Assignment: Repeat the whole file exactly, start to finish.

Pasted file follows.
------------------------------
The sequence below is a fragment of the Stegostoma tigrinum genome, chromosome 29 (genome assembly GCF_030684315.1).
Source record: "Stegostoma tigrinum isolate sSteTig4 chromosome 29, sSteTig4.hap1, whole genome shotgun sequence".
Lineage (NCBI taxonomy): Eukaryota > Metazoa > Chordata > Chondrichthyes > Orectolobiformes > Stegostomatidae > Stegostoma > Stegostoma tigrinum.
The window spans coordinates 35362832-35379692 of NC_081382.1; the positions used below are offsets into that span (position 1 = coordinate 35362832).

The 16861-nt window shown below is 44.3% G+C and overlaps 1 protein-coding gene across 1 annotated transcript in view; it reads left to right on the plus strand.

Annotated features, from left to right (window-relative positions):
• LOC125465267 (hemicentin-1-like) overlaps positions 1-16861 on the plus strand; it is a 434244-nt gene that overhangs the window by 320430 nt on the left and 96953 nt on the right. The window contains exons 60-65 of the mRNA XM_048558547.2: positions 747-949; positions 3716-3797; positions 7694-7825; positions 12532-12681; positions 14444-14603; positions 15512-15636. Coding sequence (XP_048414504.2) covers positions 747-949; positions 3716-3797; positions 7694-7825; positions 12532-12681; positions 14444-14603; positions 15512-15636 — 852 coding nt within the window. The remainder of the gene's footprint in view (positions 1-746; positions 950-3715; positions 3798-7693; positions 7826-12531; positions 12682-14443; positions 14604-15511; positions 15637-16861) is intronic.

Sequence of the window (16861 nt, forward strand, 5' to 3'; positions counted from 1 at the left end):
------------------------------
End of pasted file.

The sequence below is a fragment of the Stegostoma tigrinum genome, chromosome 29 (genome assembly GCF_030684315.1).
Source record: "Stegostoma tigrinum isolate sSteTig4 chromosome 29, sSteTig4.hap1, whole genome shotgun sequence".
Lineage (NCBI taxonomy): Eukaryota > Metazoa > Chordata > Chondrichthyes > Orectolobiformes > Stegostomatidae > Stegostoma > Stegostoma tigrinum.
The window spans coordinates 35362832-35379692 of NC_081382.1; the positions used below are offsets into that span (position 1 = coordinate 35362832).

The 16861-nt window shown below is 44.3% G+C and overlaps 1 protein-coding gene across 1 annotated transcript in view; it reads left to right on the plus strand.

Annotated features, from left to right (window-relative positions):
• LOC125465267 (hemicentin-1-like) overlaps positions 1-16861 on the plus strand; it is a 434244-nt gene that overhangs the window by 320430 nt on the left and 96953 nt on the right. The window contains exons 60-65 of the mRNA XM_048558547.2: positions 747-949; positions 3716-3797; positions 7694-7825; positions 12532-12681; positions 14444-14603; positions 15512-15636. Coding sequence (XP_048414504.2) covers positions 747-949; positions 3716-3797; positions 7694-7825; positions 12532-12681; positions 14444-14603; positions 15512-15636 — 852 coding nt within the window. The remainder of the gene's footprint in view (positions 1-746; positions 950-3715; positions 3798-7693; positions 7826-12531; positions 12682-14443; positions 14604-15511; positions 15637-16861) is intronic.

Sequence of the window (16861 nt, forward strand, 5' to 3'; positions counted from 1 at the left end):